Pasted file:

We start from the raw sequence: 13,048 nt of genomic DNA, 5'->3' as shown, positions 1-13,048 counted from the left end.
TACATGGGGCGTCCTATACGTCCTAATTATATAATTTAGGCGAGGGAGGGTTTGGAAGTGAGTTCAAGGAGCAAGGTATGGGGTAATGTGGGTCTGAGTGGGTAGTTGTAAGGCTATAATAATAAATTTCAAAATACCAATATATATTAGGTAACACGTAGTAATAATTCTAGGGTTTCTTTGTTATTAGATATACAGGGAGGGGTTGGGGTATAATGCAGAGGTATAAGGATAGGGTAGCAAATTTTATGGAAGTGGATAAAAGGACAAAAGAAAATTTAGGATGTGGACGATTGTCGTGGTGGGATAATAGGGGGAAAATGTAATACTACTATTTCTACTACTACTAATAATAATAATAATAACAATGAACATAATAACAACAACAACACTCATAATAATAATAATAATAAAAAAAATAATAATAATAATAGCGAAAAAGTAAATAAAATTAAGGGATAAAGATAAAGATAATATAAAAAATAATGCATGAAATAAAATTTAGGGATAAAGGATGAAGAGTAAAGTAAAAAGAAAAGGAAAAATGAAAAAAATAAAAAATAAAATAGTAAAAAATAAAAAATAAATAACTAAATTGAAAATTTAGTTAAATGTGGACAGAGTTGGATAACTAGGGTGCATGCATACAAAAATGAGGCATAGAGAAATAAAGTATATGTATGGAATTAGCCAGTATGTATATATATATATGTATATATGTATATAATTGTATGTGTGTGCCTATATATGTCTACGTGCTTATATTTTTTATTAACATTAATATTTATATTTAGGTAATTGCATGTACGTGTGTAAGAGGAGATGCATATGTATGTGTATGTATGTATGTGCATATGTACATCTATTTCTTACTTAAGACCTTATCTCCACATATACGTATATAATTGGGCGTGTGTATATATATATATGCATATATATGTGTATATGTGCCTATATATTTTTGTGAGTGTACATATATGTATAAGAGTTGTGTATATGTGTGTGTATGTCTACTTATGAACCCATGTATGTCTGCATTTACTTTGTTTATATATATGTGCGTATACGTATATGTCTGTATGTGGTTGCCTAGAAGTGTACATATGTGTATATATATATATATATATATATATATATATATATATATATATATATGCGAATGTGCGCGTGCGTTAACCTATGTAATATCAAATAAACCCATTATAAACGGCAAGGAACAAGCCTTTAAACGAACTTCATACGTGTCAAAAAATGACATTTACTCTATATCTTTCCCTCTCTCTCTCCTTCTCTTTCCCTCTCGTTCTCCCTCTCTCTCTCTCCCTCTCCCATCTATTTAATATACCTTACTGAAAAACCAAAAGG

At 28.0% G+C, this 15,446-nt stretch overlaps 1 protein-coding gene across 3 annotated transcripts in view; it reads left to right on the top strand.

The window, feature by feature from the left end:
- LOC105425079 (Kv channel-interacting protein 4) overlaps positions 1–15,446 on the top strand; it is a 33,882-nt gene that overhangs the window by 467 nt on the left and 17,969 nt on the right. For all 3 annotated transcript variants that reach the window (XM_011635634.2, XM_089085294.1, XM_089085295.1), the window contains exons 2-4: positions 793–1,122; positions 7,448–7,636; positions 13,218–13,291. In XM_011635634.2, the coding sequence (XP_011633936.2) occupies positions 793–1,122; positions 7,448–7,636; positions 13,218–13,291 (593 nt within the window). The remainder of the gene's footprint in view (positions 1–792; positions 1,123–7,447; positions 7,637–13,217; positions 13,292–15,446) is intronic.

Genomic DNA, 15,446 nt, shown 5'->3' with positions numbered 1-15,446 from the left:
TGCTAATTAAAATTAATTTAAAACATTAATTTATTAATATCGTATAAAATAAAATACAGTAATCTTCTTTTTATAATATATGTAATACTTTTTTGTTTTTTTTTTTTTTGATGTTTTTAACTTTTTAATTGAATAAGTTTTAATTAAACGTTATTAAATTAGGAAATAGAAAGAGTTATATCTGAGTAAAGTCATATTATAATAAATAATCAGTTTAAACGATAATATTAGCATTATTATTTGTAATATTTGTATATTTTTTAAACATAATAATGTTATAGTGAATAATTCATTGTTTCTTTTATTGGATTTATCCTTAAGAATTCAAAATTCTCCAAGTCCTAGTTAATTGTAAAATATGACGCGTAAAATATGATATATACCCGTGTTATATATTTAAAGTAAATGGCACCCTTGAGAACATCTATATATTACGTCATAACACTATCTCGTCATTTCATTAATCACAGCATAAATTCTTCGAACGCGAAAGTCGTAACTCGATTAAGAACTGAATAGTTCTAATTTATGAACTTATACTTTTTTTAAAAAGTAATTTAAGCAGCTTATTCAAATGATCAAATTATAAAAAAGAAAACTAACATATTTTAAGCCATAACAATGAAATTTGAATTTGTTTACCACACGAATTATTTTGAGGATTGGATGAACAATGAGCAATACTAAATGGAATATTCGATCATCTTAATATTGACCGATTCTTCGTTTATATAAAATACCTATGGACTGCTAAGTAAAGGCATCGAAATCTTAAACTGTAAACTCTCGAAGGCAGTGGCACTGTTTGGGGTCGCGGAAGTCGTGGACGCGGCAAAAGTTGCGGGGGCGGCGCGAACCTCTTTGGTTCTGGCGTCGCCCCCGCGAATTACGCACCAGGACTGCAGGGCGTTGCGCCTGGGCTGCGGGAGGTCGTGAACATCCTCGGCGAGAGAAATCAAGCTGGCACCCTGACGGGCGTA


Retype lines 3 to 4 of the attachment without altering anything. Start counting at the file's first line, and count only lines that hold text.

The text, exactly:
At 28.0% G+C, this 15,446-nt stretch overlaps 1 protein-coding gene across 3 annotated transcripts in view; it reads left to right on the top strand.

The window, feature by feature from the left end: